First he was down and out -- a has-been toting sexually tainted baggage. Then, with an unexpected resurgence, he turned into a viable contender, even showing a lead in the polls. Then came more ugly disclosures about his personal life and a sharp drop below the leading candidate. But surprise, surprise, his numbers begin to soar for the upcoming primary. Wait, hold everything; even more damaging accusations of sexual misconduct from an ex-wife hit the front pages. The media and politicians are outraged and assume that the public is as well. It's a knockout blow, they forecast. But now they're puzzled that his standing in the polls continues to rise, with some pundits saying he might win the South Carolina Republican primary. Finally, the results are in and, miracle of miracles, Newt Gingrich is the winner. Big time.
How did this happen? How did a man whose sexual peccadilloes rivaled those of so many others manage to sidestep severe political consequences? The answer is simple. The sex card doesn't work anymore, particularly when indiscretions are old news and involve consenting adults. Voters of both parties want to hear about affairs of state, not of the bedroom. A look at the history of infidelity and sexual mores shows why this public shift in priorities has taken place.
Infidelity has risen steadily since the urbanization of societies. This tells us that straying is strongly tied to opportunity. In close-knit agricultural communities, comings and goings of everyone were pretty much an open book. It was tricky to keep infidelity secret. But as we know from literature and famous scandals, men managed to find ways around challenging obstacles. Not so for married women, who were confined to the home, exposing them to closer scrutiny.
That all changed with the Industrial Revolution, which moved families off the farms to anonymous settings in sprawling urban centers. The new work world away from home offered men wider opportunities for sexual liaisons. Women were still more socially restricted than men, but they too had more prospects for extramarital affairs even though their dalliances might be confined to the butcher, the baker and the candlestick maker.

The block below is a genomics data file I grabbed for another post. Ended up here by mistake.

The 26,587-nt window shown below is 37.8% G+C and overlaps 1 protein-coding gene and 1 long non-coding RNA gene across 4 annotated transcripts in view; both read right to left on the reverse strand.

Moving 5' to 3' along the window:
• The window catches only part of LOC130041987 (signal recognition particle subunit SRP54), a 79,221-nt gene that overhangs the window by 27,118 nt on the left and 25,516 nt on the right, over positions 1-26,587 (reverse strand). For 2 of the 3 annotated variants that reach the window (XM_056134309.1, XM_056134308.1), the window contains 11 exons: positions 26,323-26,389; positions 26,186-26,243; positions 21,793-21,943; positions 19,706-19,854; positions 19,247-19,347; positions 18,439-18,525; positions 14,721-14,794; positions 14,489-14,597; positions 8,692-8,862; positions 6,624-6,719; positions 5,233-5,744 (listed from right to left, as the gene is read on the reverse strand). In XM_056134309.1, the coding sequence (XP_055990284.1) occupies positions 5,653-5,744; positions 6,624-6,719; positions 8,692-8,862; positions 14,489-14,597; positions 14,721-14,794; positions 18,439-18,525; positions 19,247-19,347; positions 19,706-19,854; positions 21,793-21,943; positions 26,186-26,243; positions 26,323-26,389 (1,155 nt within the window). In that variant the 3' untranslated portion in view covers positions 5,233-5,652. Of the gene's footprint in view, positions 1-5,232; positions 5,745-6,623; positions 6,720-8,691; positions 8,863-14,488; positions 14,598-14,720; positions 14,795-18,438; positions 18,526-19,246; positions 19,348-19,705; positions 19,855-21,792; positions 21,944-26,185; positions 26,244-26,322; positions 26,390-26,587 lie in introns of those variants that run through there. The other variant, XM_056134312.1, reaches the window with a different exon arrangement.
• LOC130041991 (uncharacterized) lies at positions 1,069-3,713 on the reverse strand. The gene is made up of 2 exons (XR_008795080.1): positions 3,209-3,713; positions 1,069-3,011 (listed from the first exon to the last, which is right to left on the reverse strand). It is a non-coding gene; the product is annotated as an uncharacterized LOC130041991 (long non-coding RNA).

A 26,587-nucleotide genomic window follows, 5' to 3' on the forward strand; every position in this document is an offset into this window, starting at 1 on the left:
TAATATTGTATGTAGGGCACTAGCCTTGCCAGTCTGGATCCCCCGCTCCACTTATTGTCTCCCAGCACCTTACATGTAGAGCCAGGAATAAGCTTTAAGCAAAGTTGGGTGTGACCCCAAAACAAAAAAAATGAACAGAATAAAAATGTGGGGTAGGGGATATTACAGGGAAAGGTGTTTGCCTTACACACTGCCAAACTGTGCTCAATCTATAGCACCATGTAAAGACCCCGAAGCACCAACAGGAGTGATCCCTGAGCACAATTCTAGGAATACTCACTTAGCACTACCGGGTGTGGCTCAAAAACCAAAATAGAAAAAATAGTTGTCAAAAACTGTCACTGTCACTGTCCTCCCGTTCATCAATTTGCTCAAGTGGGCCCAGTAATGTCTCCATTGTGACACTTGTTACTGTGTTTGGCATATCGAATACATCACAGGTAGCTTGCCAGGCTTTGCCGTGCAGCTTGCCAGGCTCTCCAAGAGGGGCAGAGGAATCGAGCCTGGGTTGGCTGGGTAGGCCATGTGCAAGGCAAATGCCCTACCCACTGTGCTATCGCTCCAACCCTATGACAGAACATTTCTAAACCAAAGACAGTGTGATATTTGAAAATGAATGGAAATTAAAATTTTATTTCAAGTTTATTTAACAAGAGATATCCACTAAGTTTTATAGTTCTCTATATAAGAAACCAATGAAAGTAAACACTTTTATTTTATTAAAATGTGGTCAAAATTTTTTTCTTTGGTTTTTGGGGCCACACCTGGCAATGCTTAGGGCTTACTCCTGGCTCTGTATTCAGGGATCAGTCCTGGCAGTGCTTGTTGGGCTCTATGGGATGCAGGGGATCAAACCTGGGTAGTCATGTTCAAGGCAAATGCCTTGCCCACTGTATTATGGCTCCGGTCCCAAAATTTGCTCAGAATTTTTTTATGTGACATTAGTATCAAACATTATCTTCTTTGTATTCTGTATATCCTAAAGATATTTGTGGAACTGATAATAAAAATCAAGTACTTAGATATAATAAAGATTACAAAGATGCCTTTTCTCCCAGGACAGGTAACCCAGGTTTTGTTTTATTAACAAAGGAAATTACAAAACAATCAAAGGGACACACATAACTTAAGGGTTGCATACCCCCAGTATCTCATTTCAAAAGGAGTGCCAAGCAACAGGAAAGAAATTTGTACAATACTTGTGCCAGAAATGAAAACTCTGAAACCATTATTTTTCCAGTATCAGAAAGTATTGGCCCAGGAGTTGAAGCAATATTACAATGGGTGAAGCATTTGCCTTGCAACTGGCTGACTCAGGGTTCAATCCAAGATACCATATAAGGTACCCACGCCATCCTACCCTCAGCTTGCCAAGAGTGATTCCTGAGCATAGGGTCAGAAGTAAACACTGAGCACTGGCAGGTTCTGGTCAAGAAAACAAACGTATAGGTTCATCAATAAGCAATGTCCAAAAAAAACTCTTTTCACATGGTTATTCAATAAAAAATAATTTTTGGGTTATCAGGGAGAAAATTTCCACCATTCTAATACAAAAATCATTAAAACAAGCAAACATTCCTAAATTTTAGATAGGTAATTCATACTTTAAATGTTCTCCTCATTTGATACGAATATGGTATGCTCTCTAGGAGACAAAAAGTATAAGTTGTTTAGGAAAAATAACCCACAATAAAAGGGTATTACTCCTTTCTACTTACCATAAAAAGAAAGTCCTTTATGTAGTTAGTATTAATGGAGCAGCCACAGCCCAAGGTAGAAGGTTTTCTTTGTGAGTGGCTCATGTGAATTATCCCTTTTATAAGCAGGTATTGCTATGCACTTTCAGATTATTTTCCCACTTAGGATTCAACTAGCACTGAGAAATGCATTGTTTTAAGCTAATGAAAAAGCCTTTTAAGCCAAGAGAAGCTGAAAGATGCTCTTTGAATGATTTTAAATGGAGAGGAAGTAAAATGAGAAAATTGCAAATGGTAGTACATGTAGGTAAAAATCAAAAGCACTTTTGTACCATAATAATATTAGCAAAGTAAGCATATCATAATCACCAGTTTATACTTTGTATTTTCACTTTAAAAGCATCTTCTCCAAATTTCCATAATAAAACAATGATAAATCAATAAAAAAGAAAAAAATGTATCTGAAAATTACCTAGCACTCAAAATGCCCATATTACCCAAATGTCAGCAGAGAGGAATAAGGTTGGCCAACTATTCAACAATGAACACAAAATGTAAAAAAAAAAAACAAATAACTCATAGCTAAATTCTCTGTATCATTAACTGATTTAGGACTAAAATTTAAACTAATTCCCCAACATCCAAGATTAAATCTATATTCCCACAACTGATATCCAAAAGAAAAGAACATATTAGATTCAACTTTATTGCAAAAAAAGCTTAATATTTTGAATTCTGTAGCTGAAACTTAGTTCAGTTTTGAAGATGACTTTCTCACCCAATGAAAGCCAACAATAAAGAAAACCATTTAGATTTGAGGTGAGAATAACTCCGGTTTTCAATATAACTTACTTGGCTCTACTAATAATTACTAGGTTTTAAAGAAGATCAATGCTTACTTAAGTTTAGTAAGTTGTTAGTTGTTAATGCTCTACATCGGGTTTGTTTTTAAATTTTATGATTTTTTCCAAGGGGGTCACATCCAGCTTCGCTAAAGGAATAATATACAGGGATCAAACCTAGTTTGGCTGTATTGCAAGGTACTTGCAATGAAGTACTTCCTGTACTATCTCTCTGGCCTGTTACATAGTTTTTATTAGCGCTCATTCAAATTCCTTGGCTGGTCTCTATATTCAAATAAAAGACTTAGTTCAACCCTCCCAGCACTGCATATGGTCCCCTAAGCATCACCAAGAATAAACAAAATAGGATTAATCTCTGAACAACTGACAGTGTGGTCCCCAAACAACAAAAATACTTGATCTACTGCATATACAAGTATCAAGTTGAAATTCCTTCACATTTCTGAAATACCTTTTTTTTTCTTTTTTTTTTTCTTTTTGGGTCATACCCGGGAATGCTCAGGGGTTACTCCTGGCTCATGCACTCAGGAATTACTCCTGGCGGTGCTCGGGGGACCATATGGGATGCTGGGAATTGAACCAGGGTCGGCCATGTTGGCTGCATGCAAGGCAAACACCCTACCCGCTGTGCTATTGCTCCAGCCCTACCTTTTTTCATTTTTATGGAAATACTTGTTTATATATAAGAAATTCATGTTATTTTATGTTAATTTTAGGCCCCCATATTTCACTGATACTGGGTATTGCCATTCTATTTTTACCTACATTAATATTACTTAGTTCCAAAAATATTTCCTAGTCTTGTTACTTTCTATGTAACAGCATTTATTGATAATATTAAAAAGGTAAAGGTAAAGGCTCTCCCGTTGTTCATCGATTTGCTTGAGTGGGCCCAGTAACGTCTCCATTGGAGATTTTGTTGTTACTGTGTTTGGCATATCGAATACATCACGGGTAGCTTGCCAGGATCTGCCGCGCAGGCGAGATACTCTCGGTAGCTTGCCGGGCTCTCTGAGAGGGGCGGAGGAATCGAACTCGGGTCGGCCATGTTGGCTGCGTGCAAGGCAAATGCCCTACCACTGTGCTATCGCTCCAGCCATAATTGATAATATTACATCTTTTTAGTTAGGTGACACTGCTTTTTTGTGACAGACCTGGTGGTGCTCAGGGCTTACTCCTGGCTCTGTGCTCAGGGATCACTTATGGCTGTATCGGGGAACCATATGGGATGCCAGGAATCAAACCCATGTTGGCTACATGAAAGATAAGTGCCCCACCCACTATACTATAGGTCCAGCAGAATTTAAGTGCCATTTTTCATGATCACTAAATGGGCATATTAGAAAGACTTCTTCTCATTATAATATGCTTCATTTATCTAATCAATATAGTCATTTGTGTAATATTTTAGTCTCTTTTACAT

Not surprisingly, early surveys showed much higher percentages of men than women committing infidelity. Before Alfred Kinsey's groundbreaking studies of male and female sexuality in the 1950s the preponderance of male infidelity was explained by a prevailing myth: Males were hormonally wired for ravenous sexual arousal while women, with more subdued libidos, grudgingly submitted to male sexual demands.
The sexual revolution that exploded on the scene in the 1960s gave greater license for sexual expression -- and awakened women to their equal, if not superior, status as sexual beings. Masters and Johnson and other pioneering researchers added to Kinsey's findings, confirming the patterns of sexual arousal for men and women throughout the life cycle. These studies showed that males reach peak sexual arousal in their early 20s and, for most men, it remains at that level until about age 30 when physical sexual response begins a slow decline. In contrast, female sexual arousal capability peaks in the mid-30s and maintains that plateau through the 60s, showing only slight decline later. Emboldened by awakened sexuality, and greater freedom and independence, women would soon begin to play catch-up with men. But it would take another revolution to ratchet the numbers even higher.
Enter Betty Friedan and the feminist movement of the 1960s. As women began to assume the same work roles as men, the playing fields for infidelity began to equalize. Economic pressure turned more and more spouses into two-paycheck partners. The number of women in the workplace swelled, particularly in male-dominated professions like law, banking and financial management. Women whose contacts with men were once limited to butchers and bakers now found themselves in the company of male professionals and executives every day, often in a highly charged atmosphere that led all too easily to intimacy. As comedian Rodney Dangerfield lamented, "I asked my wife to have sex. She said, I already gave at the office."